Take the 1 or 2 train to Christopher Street and walk over to The Elk. Owner Claire Chan hails from Vancouver and channels Pacific Northwest vibes at her low-key spot. Grab a coffee and settle yourself onto the bench outside. If you’ve got time for a meal, The Elk’s chef (who was a contestant on Top Chef) makes a mean breakfast (pulled jalapeño chicken with eggs, and a breakfast burrito with scrambled egg, avocado, chorizo and pico di gallo to name two) that’ll help you tackle the day.
The scent of baking wafts out the doors of Amy’s Bread – a popular café known for its freshly made carb-y delicacies. Grab a strong coffee and a pastry that makes you go weak at the knees (think cinnamon walnut scones, almond brioche toast, strawberry danish or glazed chocolate baked donut). If you’re more of a savory person, try one of Amy’s fresh loaves.
Next, meander over to Bleecker Street to do some window-shopping (or actual shopping). Once lined with independently owned stores, virtually every shop front is now occupied by high-end fashion labels and lifestyle boutiques.
Invest in the finest scented candles and fragrances money can buy at Diptyque, get customized leather goods (think monogrammed or logoed bags and accessories) at The Daily Edited and pick up effortless Parisian style classics at Ba&sh.
Where Bleecker Street meets West 11th Street you’ll find Magnolia Bakery – a classic New York cupcake spot whose popularity exploded after it was briefly featured in season three of Sex and the City. Carrie Bradshaw fans can also visit the character’s famous brownstone stoop at nearby 64 Perry Street.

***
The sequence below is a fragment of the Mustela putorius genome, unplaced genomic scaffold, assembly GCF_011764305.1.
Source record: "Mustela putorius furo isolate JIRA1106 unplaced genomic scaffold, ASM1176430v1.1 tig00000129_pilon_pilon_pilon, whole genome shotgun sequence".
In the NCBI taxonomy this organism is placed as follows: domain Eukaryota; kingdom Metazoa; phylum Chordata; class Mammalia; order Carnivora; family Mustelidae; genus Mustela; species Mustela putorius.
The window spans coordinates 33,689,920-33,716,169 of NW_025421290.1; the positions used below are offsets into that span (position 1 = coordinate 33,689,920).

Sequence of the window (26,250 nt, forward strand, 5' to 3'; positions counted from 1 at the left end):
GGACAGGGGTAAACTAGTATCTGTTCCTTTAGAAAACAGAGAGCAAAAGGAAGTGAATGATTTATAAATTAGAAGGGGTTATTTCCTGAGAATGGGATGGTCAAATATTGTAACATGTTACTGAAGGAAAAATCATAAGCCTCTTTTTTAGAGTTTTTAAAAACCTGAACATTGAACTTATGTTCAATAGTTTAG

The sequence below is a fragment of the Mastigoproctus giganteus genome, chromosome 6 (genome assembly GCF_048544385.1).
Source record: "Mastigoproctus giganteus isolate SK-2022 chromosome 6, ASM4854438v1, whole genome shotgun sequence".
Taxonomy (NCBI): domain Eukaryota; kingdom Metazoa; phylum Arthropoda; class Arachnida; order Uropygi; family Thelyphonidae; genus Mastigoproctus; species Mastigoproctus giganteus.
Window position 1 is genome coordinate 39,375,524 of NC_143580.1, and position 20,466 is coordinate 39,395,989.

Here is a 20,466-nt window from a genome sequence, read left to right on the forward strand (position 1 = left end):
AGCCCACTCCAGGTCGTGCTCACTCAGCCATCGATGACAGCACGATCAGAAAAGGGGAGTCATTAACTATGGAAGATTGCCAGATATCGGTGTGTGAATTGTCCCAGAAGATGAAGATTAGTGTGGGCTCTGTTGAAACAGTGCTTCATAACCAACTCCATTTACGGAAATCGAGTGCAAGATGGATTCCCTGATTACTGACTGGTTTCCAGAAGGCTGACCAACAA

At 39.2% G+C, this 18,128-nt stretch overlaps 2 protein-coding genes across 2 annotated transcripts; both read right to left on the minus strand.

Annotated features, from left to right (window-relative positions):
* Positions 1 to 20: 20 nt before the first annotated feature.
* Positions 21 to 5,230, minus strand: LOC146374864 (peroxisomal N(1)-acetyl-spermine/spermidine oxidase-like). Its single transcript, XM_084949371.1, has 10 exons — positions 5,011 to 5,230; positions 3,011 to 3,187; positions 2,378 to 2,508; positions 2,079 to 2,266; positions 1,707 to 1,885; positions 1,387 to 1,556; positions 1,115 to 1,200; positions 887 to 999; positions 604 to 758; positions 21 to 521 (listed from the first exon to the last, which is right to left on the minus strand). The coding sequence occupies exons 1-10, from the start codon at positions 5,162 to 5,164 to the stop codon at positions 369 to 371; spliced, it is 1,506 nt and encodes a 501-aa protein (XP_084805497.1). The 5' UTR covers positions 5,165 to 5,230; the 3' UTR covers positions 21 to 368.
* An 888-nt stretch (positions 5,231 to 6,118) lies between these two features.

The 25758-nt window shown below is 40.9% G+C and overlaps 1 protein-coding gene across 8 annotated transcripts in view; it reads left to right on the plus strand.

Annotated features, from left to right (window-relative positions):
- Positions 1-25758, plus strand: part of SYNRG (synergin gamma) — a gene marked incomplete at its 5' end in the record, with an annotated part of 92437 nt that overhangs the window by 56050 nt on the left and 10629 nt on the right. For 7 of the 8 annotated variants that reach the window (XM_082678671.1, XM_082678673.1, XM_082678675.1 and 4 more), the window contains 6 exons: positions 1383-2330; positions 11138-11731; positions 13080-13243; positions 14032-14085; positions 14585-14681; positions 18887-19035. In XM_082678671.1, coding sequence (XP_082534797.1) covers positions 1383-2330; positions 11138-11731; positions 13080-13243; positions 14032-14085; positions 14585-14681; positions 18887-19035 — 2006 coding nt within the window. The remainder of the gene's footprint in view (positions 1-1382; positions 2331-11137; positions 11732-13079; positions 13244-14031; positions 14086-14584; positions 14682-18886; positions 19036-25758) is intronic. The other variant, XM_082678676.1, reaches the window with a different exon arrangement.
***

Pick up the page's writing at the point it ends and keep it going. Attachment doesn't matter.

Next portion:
When you’re feeling peckish, nothing beats a true New York slice from Joe’s. Eat it while strolling to Washington Square Park – the ideal place to spend an afternoon lazing on the grass and watching some of New York’s eclectic characters. While you’re there, check out educational events hosted by New York University (NYU) – its buildings flank the park. Many of its seminars, screenings, exhibitions and talks are open to the public.
Afterwards, take a stroll through some of the West Village’s more quiet, picturesque streets (Gay, Leroy, or Bedford), winding up at the West Side Highway waterfront park for magic hour overlooking the Hudson River.
Make your way to Buvette for charming ambience and delectable food. Share tartines, veggies, seafood and meat dishes sourced from trusted farmers, bakers and cheesemongers from New York and the surrounding states. It doesn’t take reservations, but a seat in Buvette is well worth the wait.
Tacombi is one of the city’s most beloved Mexican restaurants. After starting out as a taco truck in the Yucatan, the company has gone on to open several locations around NYC. Order chips and guacamole, cups of Mexican corn and pitchers of spicy-sweet margarita, plus a platter of Tacombi’s specialty tacos. There are nine flavors, including battered fish, black bean-veggie, chorizo and marinated pork – a Mexico City classic.
Miss Lily’s is New York’s top destination for Caribbean food and vacation-style cocktails. The menu contains all the best Jamaican dishes – from artichoke and callaloo dip to jerk chicken and traditional curry goat stew served with a side of buttery roti bread. What’s more, the vibe is unbeatable. A playlist of reggae, dancehall and ska will have you dancing in your seat.
When night falls, the Village’s legacy as a jazz and blues neighborhood becomes apparent. Visit Café Wha?, a live music venue that kick-started the careers of many famous musicians, or catch a show at Terra Blues, a first-rate blues club. Underground spot Fat Cat is also a great place to catch up-and-coming jazz artists while playing a game of ping-pong or shuffleboard late into the night.
A modern-day saloon in the heart of the West Village, Terra Blues offers an impressive line-up of local and international blues, jazz and rock bands who play nightly. Acoustic sets are played early in the evenings, while late nights are reserved for the rockers. A fine selection of whiskey, bourbon and scotch makes the two-drink minimum for a table a treat.
Esme Benjamin contributed additional reporting to this article.